Mao’s cultural revolution saw to it that evidence of ancient history and culture was destroyed. Fortunately, Modern China is quite different. The government understood that tourism could stimulate China’s economy. So, they allocated finances and efforts to recreate historical sites. They also looked for archaeological items to collect. The black market was also quite lucrative in this endeavor as well. But Wenhua was interested in seeing if this discovery would solve his financial issues. So, at first, he shoved the item with the tip of his farm tool. Then, it moved on its own.

He assumed it was an object, but objects don’t come to life. Suddenly, the dirt underneath the item sank. Wenhua watched as tiny legs appeared. It suddenly became quite clear to him that this wasn’t a relic from the past, but rather a weird spider. Wenhua scooped the tiny spider up using an empty water bottle. Then, he took it back to the village and showed everyone. But Wenhua was even more intrigued by how everyone was awestruck by the creature.

The villagers talked, and soon, everyone learned about the odd-looking spider that Wenhua had found in the orchard. His home became a venue for people who wanted to see this tiny spider. As the creature’s popularity grew, Wenhua decided to do some research. But when he discovered the spider’s species, things got even weirder.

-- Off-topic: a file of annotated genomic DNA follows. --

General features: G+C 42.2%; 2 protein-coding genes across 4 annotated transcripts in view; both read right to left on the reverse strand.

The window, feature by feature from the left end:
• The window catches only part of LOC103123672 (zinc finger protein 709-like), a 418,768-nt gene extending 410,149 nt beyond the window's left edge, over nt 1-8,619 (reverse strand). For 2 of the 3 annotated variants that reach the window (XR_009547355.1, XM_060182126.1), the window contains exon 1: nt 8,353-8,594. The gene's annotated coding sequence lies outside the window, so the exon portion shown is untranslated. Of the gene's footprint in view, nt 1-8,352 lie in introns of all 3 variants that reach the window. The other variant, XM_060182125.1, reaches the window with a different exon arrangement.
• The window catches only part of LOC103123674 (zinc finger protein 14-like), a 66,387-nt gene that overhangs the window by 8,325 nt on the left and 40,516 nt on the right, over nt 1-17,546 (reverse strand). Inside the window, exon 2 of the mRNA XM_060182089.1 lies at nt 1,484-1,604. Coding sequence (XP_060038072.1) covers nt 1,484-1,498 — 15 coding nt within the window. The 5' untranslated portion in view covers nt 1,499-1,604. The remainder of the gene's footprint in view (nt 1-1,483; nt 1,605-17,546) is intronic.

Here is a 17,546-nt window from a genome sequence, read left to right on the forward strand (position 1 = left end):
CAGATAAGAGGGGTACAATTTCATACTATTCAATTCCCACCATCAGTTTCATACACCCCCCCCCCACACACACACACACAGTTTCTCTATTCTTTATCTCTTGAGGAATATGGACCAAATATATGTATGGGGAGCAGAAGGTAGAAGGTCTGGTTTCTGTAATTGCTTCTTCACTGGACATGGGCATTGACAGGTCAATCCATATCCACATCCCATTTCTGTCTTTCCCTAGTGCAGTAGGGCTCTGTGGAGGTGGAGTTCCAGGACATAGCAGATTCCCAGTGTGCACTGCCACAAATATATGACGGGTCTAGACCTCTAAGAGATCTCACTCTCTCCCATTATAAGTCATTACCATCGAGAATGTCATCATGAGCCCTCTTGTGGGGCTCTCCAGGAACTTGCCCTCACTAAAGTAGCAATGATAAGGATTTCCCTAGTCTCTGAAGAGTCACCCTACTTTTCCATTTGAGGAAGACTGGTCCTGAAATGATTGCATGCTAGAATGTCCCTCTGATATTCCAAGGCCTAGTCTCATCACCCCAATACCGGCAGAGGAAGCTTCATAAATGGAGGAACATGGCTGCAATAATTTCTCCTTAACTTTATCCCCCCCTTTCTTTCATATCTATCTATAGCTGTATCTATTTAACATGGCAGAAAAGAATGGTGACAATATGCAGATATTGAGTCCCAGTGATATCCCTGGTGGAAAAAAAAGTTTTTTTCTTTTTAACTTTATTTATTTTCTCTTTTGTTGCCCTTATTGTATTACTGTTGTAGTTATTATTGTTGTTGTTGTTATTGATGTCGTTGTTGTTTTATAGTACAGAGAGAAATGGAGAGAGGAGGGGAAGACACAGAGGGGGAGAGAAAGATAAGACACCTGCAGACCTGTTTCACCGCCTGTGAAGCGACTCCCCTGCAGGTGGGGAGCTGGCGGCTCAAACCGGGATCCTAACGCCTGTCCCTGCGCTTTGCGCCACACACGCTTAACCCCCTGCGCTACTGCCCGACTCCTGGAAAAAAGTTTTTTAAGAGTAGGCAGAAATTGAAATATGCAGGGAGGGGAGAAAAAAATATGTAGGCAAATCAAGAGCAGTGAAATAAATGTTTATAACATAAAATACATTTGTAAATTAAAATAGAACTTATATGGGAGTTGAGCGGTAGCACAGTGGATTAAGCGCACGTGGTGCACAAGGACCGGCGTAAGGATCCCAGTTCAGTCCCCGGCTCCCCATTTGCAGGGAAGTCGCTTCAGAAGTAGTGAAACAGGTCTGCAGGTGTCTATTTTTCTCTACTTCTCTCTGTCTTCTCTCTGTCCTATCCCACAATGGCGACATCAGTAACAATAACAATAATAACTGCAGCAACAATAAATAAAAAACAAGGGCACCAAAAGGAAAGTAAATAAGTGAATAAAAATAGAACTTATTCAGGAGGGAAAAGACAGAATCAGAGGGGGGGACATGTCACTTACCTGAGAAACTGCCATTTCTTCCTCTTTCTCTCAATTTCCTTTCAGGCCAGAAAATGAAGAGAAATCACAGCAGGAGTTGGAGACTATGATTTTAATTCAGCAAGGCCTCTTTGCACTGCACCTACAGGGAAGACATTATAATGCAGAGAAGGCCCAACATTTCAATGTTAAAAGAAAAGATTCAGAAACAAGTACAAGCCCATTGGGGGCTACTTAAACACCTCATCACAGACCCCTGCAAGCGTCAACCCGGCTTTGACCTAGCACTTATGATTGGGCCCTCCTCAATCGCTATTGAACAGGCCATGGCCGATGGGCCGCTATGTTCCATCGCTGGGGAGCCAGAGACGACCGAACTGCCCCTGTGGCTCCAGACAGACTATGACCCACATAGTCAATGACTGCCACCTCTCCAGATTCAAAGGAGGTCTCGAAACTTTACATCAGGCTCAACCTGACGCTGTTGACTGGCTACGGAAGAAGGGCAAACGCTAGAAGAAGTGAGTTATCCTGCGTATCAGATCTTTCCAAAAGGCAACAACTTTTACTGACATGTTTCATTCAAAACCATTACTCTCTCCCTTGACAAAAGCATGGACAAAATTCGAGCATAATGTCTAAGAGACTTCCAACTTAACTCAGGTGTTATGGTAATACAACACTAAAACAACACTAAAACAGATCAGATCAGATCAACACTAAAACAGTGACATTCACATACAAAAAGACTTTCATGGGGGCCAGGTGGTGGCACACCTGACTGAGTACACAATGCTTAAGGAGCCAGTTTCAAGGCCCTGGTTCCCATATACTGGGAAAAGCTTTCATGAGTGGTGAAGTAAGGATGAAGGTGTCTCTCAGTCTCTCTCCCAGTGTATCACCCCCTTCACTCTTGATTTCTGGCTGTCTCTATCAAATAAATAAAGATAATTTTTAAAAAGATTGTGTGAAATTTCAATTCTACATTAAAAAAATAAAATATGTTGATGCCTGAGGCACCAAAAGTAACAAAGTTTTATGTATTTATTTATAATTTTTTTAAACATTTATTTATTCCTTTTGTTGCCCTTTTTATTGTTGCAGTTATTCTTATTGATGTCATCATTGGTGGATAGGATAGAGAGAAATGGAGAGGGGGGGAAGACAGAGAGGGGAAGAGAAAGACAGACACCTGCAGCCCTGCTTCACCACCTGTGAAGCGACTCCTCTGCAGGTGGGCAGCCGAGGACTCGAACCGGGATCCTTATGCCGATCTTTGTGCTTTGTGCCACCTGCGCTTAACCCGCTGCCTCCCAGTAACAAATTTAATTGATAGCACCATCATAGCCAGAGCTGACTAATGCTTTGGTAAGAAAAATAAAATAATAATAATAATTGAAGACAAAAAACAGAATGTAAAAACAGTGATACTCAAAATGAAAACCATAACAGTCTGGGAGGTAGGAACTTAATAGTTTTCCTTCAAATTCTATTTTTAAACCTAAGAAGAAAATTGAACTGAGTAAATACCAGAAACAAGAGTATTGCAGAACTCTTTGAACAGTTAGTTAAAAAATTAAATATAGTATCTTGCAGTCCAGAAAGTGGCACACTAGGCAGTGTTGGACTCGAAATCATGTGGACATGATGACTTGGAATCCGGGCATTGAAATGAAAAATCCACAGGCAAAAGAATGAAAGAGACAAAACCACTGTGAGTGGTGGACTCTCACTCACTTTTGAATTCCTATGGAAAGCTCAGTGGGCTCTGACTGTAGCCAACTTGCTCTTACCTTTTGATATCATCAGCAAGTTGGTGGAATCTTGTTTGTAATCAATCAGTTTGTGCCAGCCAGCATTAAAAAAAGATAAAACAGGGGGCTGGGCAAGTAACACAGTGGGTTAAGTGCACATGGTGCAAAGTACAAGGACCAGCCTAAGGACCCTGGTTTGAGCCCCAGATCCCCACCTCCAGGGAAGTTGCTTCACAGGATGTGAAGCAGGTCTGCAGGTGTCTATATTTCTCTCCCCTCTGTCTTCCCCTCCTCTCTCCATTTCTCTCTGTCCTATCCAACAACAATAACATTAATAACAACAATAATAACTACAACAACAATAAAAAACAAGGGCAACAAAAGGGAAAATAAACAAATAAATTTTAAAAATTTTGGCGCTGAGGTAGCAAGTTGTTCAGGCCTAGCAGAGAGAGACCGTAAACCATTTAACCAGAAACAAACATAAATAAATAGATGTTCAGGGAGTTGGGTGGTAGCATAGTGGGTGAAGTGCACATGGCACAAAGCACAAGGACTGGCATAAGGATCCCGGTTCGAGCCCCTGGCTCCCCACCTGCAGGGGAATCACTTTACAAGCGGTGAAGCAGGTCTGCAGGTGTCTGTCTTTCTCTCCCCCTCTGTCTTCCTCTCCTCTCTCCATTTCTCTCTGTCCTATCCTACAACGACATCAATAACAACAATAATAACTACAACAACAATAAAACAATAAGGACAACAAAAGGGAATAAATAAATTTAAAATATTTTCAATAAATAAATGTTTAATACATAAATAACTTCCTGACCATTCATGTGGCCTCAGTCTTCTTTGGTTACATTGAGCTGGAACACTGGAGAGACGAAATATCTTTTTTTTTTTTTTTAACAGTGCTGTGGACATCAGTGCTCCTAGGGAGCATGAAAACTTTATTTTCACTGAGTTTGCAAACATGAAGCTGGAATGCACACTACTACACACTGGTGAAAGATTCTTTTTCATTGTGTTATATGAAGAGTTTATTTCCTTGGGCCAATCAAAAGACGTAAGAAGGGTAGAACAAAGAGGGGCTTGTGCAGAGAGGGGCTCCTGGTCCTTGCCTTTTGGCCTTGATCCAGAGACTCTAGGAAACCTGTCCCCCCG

The spider’s appearance was unique, so Wenhua eventually discovered its name. It was a Chinese hourglass spider. Its species resides in underground burrows and builds a trapdoor using plants, soil, and silk to hide its location. This explained why the head and body of the spider had been underground when Wenhua initially discovered it. But there was something about this creature that made it more special than finding a gold medallion.

One of the earliest documented spider species in China is the Chinese hourglass spider. They’re mentioned in an ancient book from the fifth century BC called the Er Ya. It’s believed to be one of China’s oldest surviving dictionary, and it describes the spider Wenhua discovered to the T. As luck would have it, this spider is truly a rare find.

Although the Chinese hourglass spider is well-documented in early history, it hadn’t been seen since the year 2000, when one was discovered in Sichuan province. After that, only five other spiders were located in the Zhejiang and Fujian provinces in China. So, while it might not have been a relic, the spider turned out to be quite expensive. And Wenhua couldn’t let an opportunity like this pass him by.

Zhao Li, an expert entomologist and director of the Huaxi Insect Museum stated: “The scientific value of this kind of spider is very high. It is an absolutely rare species in Sichuan. I have spent a lot of energy trying to find it and have not met one.” Wenhua realized that he would probably be able to make a profit out of the spider. So, he went online and discovered that selling it would be incredibly easy.

Believe it or not, you can buy a domesticated version of the Chinese hourglass spider from Thailand for about $11 USD (75 yuan). But it would cost you $1,700 USD (12,000 yuan) to get your hands on a wild one like the one Wenhua found. Wenhua definitely wants to make a fortune out of this, but he’s not without a heart. This is a living creature, after all. So, he would like to see that the spider finds a good home.